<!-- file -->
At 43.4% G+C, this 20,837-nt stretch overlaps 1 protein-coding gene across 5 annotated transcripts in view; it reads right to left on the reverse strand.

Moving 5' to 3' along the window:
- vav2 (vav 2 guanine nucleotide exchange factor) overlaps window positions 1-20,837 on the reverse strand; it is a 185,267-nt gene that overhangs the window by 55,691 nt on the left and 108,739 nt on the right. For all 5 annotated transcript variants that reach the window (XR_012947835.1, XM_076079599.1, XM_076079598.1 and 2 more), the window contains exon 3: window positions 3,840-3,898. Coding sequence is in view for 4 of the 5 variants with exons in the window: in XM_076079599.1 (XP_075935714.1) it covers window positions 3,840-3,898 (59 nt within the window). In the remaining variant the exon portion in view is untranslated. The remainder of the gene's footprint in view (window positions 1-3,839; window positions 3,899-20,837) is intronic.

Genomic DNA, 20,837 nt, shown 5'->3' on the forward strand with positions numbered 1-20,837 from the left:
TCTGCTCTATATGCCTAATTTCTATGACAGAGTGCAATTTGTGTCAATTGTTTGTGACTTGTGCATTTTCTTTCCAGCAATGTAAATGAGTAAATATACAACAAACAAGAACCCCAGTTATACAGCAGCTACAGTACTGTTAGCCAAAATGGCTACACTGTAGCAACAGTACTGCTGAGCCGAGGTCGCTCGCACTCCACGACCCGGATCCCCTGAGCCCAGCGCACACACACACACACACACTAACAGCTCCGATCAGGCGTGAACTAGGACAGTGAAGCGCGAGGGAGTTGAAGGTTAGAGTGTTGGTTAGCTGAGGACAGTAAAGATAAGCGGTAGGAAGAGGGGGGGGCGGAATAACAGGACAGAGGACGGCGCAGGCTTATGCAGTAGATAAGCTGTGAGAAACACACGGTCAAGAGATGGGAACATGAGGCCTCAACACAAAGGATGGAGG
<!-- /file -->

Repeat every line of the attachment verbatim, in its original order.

At 43.4% G+C, this 20,837-nt stretch overlaps 1 protein-coding gene across 5 annotated transcripts in view; it reads right to left on the reverse strand.

Moving 5' to 3' along the window:
- vav2 (vav 2 guanine nucleotide exchange factor) overlaps window positions 1-20,837 on the reverse strand; it is a 185,267-nt gene that overhangs the window by 55,691 nt on the left and 108,739 nt on the right. For all 5 annotated transcript variants that reach the window (XR_012947835.1, XM_076079599.1, XM_076079598.1 and 2 more), the window contains exon 3: window positions 3,840-3,898. Coding sequence is in view for 4 of the 5 variants with exons in the window: in XM_076079599.1 (XP_075935714.1) it covers window positions 3,840-3,898 (59 nt within the window). In the remaining variant the exon portion in view is untranslated. The remainder of the gene's footprint in view (window positions 1-3,839; window positions 3,899-20,837) is intronic.

Genomic DNA, 20,837 nt, shown 5'->3' on the forward strand with positions numbered 1-20,837 from the left:
TCTGCTCTATATGCCTAATTTCTATGACAGAGTGCAATTTGTGTCAATTGTTTGTGACTTGTGCATTTTCTTTCCAGCAATGTAAATGAGTAAATATACAACAAACAAGAACCCCAGTTATACAGCAGCTACAGTACTGTTAGCCAAAATGGCTACACTGTAGCAACAGTACTGCTGAGCCGAGGTCGCTCGCACTCCACGACCCGGATCCCCTGAGCCCAGCGCACACACACACACACACACTAACAGCTCCGATCAGGCGTGAACTAGGACAGTGAAGCGCGAGGGAGTTGAAGGTTAGAGTGTTGGTTAGCTGAGGACAGTAAAGATAAGCGGTAGGAAGAGGGGGGGGCGGAATAACAGGACAGAGGACGGCGCAGGCTTATGCAGTAGATAAGCTGTGAGAAACACACGGTCAAGAGATGGGAACATGAGGCCTCAACACAAAGGATGGAGG